This hike to the source of the Rhein river is a bit difficult but so worth it. Once we we peeked over the rocks to spy this magical spring, we immediately forgot the long climb it took to get there. It’s a popular spot but there’s plenty of room to spread out, with grass for running, boulders for climbing and wild blueberries for picking. The trail is not difficult, but it does climb 350 m over the last 2 km, which made our kids a little grumpy. But we saw lots of families with little kids on this trail (the 3 yr olds carrying their own packs put our kids to shame!), so you can do it too!
This hike is part of first stage of the “Vier Quellen Weg” that hikes to the source of four rivers (Rhein, Reuss, Ticino und Rhone), staying in mountain huts along the way, 86 km over 5 days. The full hikes are too long for our kids (ranging from 13 to 21 km), but you can hike each river source as a shorter day hike, which is much more appropriate for families with small children.
We have also hiked from the Gotthard pass to the source of the Reuss river, part of stage 3 of the Vier Quellen Weg. We hope to do all five stages of this hike eventually.
This hike starts at the train station next to the Oberalpsee, about 10 km east of Andermatt. The trail starts east along the road for a bit before heading toward the mountain. The trail starts rather flat for the first 2 km, then climbs 350 m over the next 2 km, ending at Tuma lake, the source of the Rhein river.
This is an alpine trail, with dirt, rocks and switchbacks, not suitable for strollers. It took us about 2 hours, with some quitting and complaining on the way up. But we were all smiles at the top and happy to have done it. We did this hike in early August on a hot day.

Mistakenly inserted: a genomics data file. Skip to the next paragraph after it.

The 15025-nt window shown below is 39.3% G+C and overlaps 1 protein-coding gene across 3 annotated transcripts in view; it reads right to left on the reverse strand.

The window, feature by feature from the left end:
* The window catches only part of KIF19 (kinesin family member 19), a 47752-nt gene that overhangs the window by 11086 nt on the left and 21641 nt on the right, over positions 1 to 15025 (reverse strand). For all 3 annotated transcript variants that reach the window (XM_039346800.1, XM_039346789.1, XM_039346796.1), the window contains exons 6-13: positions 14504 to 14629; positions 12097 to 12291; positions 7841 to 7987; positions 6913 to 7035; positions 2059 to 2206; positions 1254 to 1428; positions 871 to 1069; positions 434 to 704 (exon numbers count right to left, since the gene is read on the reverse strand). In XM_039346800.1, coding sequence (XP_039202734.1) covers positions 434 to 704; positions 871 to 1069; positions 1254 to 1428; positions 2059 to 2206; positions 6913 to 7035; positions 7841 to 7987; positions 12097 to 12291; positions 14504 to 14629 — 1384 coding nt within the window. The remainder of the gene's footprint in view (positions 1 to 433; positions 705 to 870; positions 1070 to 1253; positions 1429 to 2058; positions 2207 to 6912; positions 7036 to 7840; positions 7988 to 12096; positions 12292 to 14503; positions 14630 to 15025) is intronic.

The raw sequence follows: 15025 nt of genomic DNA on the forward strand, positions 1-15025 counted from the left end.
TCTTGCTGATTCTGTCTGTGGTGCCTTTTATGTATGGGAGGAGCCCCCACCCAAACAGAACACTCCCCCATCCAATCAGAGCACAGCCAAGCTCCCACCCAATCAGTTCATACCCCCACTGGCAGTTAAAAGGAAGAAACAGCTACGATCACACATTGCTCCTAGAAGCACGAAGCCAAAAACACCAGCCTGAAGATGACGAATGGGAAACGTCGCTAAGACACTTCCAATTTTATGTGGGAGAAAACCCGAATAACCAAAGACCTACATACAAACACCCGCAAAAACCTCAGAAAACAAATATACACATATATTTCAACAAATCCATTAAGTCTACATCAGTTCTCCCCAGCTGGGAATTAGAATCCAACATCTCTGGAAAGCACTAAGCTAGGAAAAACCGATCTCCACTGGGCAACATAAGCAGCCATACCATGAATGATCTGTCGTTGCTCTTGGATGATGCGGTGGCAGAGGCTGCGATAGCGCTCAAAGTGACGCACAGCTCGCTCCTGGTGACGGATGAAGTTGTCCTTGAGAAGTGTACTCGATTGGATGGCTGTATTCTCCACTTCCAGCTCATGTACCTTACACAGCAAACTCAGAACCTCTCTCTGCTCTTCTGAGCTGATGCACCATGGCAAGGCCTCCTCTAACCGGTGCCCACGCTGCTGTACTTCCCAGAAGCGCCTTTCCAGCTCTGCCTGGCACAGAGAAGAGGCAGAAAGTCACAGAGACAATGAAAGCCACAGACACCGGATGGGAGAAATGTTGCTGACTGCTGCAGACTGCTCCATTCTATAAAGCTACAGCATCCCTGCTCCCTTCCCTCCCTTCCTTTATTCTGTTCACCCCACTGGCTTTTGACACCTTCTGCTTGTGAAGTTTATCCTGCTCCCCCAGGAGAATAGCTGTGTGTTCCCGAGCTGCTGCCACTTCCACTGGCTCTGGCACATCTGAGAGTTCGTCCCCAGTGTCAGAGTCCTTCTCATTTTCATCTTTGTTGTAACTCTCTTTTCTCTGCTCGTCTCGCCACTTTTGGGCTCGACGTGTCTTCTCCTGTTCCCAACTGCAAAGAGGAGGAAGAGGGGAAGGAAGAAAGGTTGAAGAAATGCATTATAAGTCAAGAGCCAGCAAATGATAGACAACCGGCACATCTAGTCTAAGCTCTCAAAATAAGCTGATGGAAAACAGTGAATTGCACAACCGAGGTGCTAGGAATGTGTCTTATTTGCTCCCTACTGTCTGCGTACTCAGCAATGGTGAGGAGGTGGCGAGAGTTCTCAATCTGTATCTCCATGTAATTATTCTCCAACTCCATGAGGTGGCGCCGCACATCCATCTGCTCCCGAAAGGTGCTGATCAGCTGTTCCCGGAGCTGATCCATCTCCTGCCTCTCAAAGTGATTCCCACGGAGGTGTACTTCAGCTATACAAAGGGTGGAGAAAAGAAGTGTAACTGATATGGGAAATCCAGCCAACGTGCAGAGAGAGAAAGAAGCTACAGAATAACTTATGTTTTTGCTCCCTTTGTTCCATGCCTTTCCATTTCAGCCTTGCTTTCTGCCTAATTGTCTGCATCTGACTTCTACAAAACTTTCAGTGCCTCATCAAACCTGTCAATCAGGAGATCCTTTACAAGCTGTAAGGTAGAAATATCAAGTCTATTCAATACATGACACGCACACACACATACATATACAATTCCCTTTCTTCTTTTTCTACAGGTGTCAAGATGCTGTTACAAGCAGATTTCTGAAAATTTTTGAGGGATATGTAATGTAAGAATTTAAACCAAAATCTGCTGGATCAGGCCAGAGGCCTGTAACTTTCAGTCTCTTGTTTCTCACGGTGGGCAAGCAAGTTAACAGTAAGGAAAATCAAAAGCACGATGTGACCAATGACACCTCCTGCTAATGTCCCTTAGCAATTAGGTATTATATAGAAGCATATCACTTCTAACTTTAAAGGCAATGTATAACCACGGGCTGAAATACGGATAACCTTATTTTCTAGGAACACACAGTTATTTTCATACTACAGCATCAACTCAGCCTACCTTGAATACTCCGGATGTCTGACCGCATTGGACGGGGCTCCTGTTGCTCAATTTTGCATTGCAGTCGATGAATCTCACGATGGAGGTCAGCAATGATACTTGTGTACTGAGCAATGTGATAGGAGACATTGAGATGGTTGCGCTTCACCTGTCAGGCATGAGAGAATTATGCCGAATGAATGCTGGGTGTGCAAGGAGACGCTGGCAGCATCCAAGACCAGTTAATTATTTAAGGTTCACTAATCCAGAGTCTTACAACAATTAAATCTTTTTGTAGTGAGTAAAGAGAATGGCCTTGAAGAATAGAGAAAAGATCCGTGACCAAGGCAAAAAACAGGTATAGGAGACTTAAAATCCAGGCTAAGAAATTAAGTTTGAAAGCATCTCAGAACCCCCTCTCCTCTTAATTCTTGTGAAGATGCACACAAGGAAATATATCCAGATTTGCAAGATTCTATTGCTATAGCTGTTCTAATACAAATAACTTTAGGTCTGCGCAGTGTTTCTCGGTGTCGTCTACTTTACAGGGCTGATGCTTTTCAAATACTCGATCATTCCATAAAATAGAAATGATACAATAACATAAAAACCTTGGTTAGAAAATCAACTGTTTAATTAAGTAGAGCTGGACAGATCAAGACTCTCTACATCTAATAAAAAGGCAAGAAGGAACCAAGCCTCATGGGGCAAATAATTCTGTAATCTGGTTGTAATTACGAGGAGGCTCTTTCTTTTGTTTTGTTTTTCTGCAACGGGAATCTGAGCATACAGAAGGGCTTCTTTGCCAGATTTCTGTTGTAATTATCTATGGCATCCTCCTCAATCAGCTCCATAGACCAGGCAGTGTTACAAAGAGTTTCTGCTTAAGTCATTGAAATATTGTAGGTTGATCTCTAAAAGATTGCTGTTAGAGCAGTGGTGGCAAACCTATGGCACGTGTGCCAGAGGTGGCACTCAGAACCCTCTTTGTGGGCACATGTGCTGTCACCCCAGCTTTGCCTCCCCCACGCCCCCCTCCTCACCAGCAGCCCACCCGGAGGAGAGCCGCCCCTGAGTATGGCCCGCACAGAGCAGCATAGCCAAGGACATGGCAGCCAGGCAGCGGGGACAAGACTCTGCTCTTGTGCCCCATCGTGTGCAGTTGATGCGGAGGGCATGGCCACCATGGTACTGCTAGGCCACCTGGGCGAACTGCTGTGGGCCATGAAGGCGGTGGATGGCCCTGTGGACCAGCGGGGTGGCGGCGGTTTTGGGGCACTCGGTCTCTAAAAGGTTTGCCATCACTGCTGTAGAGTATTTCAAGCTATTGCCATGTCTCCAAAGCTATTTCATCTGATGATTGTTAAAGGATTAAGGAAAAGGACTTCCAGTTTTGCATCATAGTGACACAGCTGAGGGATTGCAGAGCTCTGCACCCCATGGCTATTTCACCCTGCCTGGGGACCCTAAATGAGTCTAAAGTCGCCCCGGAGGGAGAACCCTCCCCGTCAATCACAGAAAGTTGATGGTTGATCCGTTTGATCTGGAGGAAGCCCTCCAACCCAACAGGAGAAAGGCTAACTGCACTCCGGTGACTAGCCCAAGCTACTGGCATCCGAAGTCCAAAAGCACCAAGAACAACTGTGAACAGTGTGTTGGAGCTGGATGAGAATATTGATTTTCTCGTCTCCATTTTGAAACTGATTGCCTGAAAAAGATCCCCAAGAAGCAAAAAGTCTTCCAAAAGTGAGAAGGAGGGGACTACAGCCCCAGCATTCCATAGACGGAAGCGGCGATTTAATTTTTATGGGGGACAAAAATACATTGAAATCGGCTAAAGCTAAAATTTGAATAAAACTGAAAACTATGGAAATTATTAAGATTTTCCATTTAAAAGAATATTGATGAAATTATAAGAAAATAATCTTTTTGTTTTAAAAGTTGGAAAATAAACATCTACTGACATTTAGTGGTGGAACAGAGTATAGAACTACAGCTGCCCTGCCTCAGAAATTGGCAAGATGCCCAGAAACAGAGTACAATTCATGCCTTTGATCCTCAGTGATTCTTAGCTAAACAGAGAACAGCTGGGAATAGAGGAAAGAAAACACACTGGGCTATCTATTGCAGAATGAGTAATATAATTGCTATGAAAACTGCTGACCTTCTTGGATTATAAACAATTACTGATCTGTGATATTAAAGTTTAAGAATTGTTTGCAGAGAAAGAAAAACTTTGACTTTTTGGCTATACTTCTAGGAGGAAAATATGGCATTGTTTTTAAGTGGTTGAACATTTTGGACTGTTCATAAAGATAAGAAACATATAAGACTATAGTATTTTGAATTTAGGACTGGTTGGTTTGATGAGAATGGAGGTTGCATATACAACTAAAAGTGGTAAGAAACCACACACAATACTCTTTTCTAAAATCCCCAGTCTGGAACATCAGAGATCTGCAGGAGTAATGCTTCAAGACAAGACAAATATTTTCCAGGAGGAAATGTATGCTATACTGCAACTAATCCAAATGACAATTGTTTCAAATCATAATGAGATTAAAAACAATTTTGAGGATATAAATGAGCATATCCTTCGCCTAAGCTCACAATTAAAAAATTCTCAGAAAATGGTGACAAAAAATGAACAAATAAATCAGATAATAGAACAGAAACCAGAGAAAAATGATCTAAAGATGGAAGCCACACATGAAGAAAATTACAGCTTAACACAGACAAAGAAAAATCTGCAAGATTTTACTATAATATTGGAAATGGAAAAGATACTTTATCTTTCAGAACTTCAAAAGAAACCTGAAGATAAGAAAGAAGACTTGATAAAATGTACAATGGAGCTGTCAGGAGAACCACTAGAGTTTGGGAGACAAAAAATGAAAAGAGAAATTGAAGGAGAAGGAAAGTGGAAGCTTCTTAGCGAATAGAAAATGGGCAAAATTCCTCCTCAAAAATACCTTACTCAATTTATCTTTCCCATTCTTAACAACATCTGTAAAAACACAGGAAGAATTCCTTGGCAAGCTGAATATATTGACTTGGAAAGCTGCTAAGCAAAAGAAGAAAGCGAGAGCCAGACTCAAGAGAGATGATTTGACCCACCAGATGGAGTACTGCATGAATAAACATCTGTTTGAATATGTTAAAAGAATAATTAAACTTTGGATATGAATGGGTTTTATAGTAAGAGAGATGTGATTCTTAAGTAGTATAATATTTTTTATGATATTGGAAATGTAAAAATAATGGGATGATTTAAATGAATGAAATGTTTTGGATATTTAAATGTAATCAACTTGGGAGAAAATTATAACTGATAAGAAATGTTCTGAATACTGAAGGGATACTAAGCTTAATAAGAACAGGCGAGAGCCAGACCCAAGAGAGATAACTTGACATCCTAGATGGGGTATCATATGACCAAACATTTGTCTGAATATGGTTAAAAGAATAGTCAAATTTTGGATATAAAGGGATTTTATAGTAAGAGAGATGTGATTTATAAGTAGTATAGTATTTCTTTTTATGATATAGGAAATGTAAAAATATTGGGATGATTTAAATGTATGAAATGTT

Here is a map of the full Vier-Quellen-Weg. This hike is part of stage 1.
By transit: It’s so far from Zurich that we opted for the train, so both adults to relax on the ride. You basically take a train to Göschenen, then another train to Andermatt, then Oberalppass. The trail starts right near the train station.
By car: Use the map below to drive to Oberalppass, as shown on the map below. There is a big parking lot next to the restaurants.
Here’s the Oberalpsee and train station.
There are a couple restaurants and info center at the pass before you start the hike.
The hike starts east along the road. There is another trail that will also reach the lake, but it goes up and over the mountain, longer and more elevation gain.
Follow signs to Lai da Tuma (lake Tuma) and #40 Vier-Quellen-Weg.
Looking back to Oberalppass.
Narrow path skirting along the hillside.
We stopped at this river to cool our hands.
Found “crystals” in this stream.
Looking east, down the valley toward Brigels and Ilanz.
The trail gets a little rocky.
Are we there yet? Little did we know we were just a couple minutes away. We almost quit here because we didn’t know how much farther it was and our boys were pretty grumpy.
Let’s just see what’s just beyond this trail sign…
We made it!!!
A different sort of wildflower up here.
Yep, the right place: Rheinquelle!
We were surprised to see so many people here! I was disappointed at first but it was easy to find a spot to ourselves.
It’s a bit marshy, so waterproof shoes are helpful.
Exploring a little upstream.
The trail continues up and over those mountains to a mountain hut and back down to Oberalppass. But we went back the way we came.
Looking for a place to ourselves.
We settled into these rocks and found a nice flat spot for our picnic.
From the top looking down the trail back home, a long way back.
We ran out of water on the way back. So we ran to this cafe and guzzled a bunch of apfelschörle before eating a bunch of ice cream sundaes as a reward for all our hard work.
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